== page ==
Headphones markedly improve how the music sounds. Anyone who has attended an outdoor music event will know that the quality of the sound can range from tolerable to muddy to unbearable. Unlike the traditional booming speaker stacks, wireless headphones provide better and more uniform sound quality. Even indoors, the shape of the room, the height of the ceiling, and the composition of the surfaces, all affect acoustics. While venues such as Fabric in London invest heavily in state-of-the-art sound systems and hi-tech dance floors in their quest for immediacy and clarity, silent discos render such financial outlay unnecessary.
Perhaps more importantly, the noiselessness of the event reduces its impact on the environment. With no repetitive beats to aggravate wildlife or residents, previously sensitive venues and traditionally antisocial hours are much less of a problem. Back on the deck at Sho Cho, people are leaping up and down to Nirvana’s Smells like Teen Spirit playing on channel A. Far from being uncomfortable or odd, something about wearing the headphones also obliterates self-consciousness and encourages weirdness.
“Do they mess up my hair?” asks Melissa from the UK as she puts on the headphones for the first time. She quickly forgets her question when Summer of 69 by Bryan Adams comes on channel A and rushes on to the dance floor. “It’s really strange,” says Jonathan from Germany. “But it’s strangely fun. I love it.” Behind him the crowd has started bouncing up and down to La Bamba. Or at least some of them have. The rest are dancing to a different tune on channel B.
The transcendent power of headphones is well known. Every day, millions of people on the streets, on buses and on trains around the world use them to blot out the din of the city. Silent discos tap in to the habits of the iPod generation - a whole group of people who use music to create their own self-contained worlds. They also offer the choice that many young people now demand. The option of dancing to a different tune may have begun with clashes between reggae sound systems in Jamaica and filtered into the genre-segregated rooms of clubs but it has reached its logical end with silent disco, where decisions are made with the flick of a switch.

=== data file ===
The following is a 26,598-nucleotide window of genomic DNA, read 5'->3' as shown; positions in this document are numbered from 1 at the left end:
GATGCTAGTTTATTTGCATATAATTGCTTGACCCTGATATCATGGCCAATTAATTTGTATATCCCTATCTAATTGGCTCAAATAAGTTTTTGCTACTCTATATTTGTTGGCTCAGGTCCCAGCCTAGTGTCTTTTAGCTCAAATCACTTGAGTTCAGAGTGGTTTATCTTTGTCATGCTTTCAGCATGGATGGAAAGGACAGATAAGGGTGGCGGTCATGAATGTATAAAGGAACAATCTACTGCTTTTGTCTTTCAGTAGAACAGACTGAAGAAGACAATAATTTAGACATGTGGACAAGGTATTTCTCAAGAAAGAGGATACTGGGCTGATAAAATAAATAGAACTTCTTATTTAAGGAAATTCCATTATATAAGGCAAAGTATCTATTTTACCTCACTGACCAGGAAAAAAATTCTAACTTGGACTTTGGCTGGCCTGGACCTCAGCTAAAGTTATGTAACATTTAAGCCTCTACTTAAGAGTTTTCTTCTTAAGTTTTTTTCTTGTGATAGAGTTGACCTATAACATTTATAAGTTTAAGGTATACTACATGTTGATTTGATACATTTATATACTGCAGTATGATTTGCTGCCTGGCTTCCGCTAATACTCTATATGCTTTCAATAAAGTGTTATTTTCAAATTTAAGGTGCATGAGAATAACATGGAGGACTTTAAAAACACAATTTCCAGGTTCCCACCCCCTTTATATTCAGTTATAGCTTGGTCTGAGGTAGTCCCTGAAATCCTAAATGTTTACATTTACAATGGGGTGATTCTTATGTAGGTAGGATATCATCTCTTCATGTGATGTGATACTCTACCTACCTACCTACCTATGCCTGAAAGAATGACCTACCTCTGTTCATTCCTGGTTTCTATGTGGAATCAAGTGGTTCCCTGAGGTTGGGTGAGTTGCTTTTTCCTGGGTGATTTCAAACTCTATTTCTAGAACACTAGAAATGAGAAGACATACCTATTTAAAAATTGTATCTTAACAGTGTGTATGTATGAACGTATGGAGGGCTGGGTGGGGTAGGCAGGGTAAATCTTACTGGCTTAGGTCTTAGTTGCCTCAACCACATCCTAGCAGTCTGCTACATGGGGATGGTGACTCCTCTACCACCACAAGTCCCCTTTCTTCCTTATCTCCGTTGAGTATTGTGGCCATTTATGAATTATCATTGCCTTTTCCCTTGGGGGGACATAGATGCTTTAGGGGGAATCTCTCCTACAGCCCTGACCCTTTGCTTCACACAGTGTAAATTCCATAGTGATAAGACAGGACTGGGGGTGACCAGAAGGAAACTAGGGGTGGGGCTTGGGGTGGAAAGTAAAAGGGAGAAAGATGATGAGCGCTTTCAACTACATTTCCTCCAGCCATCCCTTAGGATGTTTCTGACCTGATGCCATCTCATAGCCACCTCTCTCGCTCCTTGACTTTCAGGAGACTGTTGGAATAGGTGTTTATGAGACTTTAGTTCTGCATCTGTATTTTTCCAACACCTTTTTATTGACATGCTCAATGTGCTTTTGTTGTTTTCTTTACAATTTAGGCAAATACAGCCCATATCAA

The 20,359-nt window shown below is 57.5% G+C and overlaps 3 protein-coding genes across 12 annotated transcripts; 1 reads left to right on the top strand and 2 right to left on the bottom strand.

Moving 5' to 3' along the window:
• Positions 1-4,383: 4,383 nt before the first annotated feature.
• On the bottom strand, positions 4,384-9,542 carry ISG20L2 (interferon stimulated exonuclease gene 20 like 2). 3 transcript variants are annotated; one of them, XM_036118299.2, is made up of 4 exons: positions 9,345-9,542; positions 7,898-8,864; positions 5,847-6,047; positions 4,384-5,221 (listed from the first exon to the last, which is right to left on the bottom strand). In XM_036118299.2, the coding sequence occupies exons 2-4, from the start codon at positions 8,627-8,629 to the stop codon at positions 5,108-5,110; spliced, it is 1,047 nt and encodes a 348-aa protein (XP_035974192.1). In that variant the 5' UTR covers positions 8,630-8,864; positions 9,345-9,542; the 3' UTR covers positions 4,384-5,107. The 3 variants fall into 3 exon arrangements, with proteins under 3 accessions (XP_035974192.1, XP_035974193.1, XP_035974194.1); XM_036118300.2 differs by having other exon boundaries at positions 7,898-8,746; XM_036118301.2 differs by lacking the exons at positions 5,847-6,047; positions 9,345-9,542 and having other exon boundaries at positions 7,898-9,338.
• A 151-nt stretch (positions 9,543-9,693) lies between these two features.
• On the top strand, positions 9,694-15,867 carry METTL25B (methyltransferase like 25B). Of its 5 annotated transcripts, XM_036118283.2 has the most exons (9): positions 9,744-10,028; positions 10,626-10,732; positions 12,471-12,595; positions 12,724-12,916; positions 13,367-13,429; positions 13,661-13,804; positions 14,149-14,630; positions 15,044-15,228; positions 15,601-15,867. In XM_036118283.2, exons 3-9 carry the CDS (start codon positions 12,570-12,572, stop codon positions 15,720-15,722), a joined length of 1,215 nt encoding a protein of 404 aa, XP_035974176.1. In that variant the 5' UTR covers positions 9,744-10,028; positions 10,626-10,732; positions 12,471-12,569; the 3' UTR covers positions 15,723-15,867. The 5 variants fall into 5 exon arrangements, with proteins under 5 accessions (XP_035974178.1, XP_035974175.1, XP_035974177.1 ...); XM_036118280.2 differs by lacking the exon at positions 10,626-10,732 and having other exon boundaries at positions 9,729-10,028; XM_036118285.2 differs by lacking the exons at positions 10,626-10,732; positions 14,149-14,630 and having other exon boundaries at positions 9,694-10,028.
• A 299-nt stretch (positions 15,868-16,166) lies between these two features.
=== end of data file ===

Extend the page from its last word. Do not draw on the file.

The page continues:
The random juxtapositions created when you switch between the headphones make for good entertainment are entertaining in and of themselves. On channel A David Bowie’s Let’s Dance and on channel B a swirling, spacey house tune. Even more fun, perhaps, is guessing who is dancing to which channel. This seems to be Jonathan’s main concern. Every few seconds he interrupts his friends to ask them what channel they are listening to - as if it is not obvious from the way they are moving.
Silent entertainment is not just confined to music, either. Silent cinema is also taking off. In the 21st century this refers not to black and white movies accompanied by a live piano, but screenings of films where viewers watch films in the normal way but wear wireless headphones to listen to the audio track. It’s an interesting idea. Watching a film is still a shared experience, but the isolation helps the viewer to become more immersed in the experience, immune to the chatter of fellow viewers, their crunching popcorn or their beeping mobile phones.
It’s not all about insulating yourself from the outside world, though. While technology is often accused of fragmenting society, dismantling the traditional bonds of family and friendship and limiting face-to-face communication, the silent disco concept and its offshoots help to bring people together in new ways. Take the group of besuited middle-aged men who I saw walking past the deck at Sho Cho, for example. At first they stopped and stared at the silent disco’s patrons like they were observing some strange, exotic species in a zoo.
For a moment I watched them looking in, then turned back to the dance floor. A few minutes later, that same group of men had donned their headphones, joined the crowds and started to shake their stuff. Maybe a quiet revolution really is under way. Few, it seems, are able to resist its muted call.
Published in The National on 19 November 2008.